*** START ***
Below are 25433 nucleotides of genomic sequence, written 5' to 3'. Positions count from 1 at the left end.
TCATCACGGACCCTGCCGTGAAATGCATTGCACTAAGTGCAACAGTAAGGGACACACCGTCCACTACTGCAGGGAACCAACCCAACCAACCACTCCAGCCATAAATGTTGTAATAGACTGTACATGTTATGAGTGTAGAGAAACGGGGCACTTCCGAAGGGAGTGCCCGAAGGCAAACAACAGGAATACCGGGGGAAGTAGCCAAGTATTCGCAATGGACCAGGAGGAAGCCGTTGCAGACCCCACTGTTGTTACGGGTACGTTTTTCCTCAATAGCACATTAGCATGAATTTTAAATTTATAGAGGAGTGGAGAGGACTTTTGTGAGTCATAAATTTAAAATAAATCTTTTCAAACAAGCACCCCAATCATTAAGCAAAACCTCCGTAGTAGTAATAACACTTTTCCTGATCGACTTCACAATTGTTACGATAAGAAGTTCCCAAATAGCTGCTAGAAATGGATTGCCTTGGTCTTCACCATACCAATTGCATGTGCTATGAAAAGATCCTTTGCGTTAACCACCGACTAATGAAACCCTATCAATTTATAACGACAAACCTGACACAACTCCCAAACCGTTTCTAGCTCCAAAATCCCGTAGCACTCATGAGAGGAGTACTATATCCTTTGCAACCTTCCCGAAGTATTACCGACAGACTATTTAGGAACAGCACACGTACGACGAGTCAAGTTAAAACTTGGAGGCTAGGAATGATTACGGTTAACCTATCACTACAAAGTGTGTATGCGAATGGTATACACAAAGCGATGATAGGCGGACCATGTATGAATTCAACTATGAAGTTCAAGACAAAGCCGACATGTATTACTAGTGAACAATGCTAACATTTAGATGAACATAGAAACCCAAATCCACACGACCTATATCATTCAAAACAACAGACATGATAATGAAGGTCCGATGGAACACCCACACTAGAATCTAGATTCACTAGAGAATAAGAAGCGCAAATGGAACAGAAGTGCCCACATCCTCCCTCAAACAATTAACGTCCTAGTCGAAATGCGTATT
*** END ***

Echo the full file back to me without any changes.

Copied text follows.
Below are 25433 nucleotides of genomic sequence, written 5' to 3'. Positions count from 1 at the left end.
TCATCACGGACCCTGCCGTGAAATGCATTGCACTAAGTGCAACAGTAAGGGACACACCGTCCACTACTGCAGGGAACCAACCCAACCAACCACTCCAGCCATAAATGTTGTAATAGACTGTACATGTTATGAGTGTAGAGAAACGGGGCACTTCCGAAGGGAGTGCCCGAAGGCAAACAACAGGAATACCGGGGGAAGTAGCCAAGTATTCGCAATGGACCAGGAGGAAGCCGTTGCAGACCCCACTGTTGTTACGGGTACGTTTTTCCTCAATAGCACATTAGCATGAATTTTAAATTTATAGAGGAGTGGAGAGGACTTTTGTGAGTCATAAATTTAAAATAAATCTTTTCAAACAAGCACCCCAATCATTAAGCAAAACCTCCGTAGTAGTAATAACACTTTTCCTGATCGACTTCACAATTGTTACGATAAGAAGTTCCCAAATAGCTGCTAGAAATGGATTGCCTTGGTCTTCACCATACCAATTGCATGTGCTATGAAAAGATCCTTTGCGTTAACCACCGACTAATGAAACCCTATCAATTTATAACGACAAACCTGACACAACTCCCAAACCGTTTCTAGCTCCAAAATCCCGTAGCACTCATGAGAGGAGTACTATATCCTTTGCAACCTTCCCGAAGTATTACCGACAGACTATTTAGGAACAGCACACGTACGACGAGTCAAGTTAAAACTTGGAGGCTAGGAATGATTACGGTTAACCTATCACTACAAAGTGTGTATGCGAATGGTATACACAAAGCGATGATAGGCGGACCATGTATGAATTCAACTATGAAGTTCAAGACAAAGCCGACATGTATTACTAGTGAACAATGCTAACATTTAGATGAACATAGAAACCCAAATCCACACGACCTATATCATTCAAAACAACAGACATGATAATGAAGGTCCGATGGAACACCCACACTAGAATCTAGATTCACTAGAGAATAAGAAGCGCAAATGGAACAGAAGTGCCCACATCCTCCCTCAAACAATTAACGTCCTAGTCGAAATGCGTATT